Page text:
• Donald Càm’s Early Career

    by  • 22 August 2008 • History, Tales & Traditions • 0 Comments

    Traigh na Clibhe

    From Rev William Matheson’s History of the Macaulays:

    The tradition among some of his descendants today is that Dòmhnall Càm was the least formidable of his father’s sons in point of physical strength.  It is related, for example, that, when at archery practice near his home above one end of Traigh na Clibhe, he was the only one of his brothers who could not make his arrow carry to the bluff at the opposite end of the beach.  But it is added that what he lacked in physique he more than made up in determination and resource.

    In his younger days Dòmhnall Càm appears to have fought in the Irish wars.  According to tradition, he took part in an expedition to Londonderry, and made a great name for himself.  It is said that, after the manner of the heroid age, he accepted a challenge to engage in single combat with a champion from the opposing army called “the Great McBane” and vanquished him; a feat, we are told which was celebrated in a song called Ceann na Drochaid.  No song of this name is now known, but it may be that the reference is to a pibroch.  There are, in fact, two pibrochs that ome to mind in this connection, one know as Ceann na Drochaide Mòire, the other as Ceann na Drochaide Bige, though it has been claimed for both of them that they celebrate events in the history of the Macdonalds. 

    Capt FWL Thomas believed that there was a certain amount of confusion in the above tradition, arising from the fact that in 1495 a battle was fought at a place called Beul na Drochaid, in which one of the opposing leaders was a Sligo chief by the name Dòmhnall Càm Mac Donnachadha.  The indications are, however, that Domhnall Cam MacAulay may well have taken part in an expedition to Ireland.  We know that in the summer of 1595 the Macleods of Lewis were among the island clans who went into considerable force to enter the service of Hugh O’Neill, Earl of Tyrone, then in open rebellion against Queen Elizabeth.  The venture was something of a fiasco owing the English command of the sea.  The action, such as it was, took place on the coast of what is now County Down, and the Macleods of Lewis were soon on their way home, after rather an inglorious campaign.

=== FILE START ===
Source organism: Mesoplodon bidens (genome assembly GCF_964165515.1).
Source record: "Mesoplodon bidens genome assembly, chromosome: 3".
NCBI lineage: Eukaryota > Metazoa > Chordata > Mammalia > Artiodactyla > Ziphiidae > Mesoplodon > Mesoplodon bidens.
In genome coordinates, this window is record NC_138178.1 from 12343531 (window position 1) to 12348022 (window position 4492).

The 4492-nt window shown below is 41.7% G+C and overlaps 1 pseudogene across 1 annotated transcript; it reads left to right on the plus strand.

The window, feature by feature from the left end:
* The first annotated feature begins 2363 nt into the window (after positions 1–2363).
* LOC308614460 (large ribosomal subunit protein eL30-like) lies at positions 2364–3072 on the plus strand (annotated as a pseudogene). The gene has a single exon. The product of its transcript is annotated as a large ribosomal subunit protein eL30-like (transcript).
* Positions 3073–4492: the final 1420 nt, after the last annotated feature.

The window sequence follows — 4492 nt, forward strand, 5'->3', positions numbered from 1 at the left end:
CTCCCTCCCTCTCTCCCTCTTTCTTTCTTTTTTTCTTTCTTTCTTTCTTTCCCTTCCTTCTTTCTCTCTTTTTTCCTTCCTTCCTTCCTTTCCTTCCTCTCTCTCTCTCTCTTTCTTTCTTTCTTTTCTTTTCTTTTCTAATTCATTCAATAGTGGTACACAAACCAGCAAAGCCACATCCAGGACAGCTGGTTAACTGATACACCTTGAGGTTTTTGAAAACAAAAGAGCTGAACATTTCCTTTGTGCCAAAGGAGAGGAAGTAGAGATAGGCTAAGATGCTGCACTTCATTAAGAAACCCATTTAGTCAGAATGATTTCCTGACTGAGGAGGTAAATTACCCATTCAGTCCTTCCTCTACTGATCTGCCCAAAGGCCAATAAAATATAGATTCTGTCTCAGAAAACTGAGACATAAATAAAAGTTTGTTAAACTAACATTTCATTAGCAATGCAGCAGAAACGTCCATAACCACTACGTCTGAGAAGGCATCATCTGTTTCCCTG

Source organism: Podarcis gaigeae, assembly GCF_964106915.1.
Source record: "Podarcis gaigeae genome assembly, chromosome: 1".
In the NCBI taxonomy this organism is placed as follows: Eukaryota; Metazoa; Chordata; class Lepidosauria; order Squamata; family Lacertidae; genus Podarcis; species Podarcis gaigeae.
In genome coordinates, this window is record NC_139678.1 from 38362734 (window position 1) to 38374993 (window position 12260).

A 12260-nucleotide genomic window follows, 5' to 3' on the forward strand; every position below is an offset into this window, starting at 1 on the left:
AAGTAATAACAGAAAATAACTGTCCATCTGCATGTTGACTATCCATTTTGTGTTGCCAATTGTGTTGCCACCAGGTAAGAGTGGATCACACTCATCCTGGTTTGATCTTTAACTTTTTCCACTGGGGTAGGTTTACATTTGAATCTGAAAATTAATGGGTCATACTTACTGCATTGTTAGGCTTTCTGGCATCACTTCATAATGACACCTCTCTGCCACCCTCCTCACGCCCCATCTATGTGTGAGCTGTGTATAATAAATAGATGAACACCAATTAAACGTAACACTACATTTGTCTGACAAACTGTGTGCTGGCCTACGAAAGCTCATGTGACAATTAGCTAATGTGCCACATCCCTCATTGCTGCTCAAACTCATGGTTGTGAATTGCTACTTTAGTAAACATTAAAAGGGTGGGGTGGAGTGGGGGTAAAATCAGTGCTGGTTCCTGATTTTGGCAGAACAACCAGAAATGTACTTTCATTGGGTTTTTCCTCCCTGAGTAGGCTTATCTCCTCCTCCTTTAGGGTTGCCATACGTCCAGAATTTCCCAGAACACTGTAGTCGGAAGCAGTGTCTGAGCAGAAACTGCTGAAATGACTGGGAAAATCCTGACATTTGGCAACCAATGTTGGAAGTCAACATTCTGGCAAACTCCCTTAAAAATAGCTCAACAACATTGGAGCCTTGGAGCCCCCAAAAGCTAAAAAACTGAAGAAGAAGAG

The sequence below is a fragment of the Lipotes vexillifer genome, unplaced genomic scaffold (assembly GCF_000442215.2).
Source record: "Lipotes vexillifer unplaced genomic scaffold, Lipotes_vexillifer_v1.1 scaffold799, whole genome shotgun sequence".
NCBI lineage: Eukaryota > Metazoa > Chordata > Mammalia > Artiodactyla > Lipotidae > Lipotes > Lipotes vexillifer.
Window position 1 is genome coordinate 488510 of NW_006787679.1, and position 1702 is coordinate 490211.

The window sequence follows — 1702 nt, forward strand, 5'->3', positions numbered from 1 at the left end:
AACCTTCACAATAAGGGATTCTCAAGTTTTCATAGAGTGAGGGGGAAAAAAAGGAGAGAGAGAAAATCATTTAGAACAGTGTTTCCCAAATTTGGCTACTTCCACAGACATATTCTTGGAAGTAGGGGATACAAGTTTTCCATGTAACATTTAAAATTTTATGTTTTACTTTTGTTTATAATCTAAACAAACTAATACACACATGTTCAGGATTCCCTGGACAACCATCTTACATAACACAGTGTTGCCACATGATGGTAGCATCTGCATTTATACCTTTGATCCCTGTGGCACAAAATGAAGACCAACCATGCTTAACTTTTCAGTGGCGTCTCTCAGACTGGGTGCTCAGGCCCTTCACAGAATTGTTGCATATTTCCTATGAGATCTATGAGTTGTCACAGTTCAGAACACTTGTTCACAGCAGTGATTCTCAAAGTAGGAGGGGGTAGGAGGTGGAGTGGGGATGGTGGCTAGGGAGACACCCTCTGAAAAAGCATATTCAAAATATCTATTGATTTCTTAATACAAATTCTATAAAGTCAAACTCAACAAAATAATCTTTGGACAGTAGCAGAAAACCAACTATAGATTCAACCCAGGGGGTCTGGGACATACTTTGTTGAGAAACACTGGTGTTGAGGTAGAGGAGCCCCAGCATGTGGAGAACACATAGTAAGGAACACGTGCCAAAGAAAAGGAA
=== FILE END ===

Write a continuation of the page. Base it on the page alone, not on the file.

It will be seen that there is no mention of Londonderry in connection with the events of 1595.  But there is a possibility that the Lewis tradition refers to another expedition of the men of the Isles to Ireland in the previous year, at the invitation of Tyrone’s confederate, Red Hugh O’Donnell.  In July of that year a force under the command of Rory Macleod of Harris landed in Inishowen, and were joined there by the Sleat Macdonalds, Led by their chief, Dòmhnall Gorm.  In the Irish life of Red Hugh we read that he came to meet the Islesmen and that “they were attended and entertained afterwards for three days and three nights with intoxicating ales and every sort of food that was best in the country.”

    Dòmhnall Cam returned home, leaving his brother in command, and the united force of Macdonalds and Macleods saw considerable service in Fermanagh before being dismissed on the expiry of their contract.  There is no specific mention of Macleod of Lewis on this occasion but it is quite likely that some at least of his followers would not be slow to offer their swords for hire when there was any fighting to be done; and there is every reason to believe that Dòmhnall Càm would be no laggard in such an enterprise.

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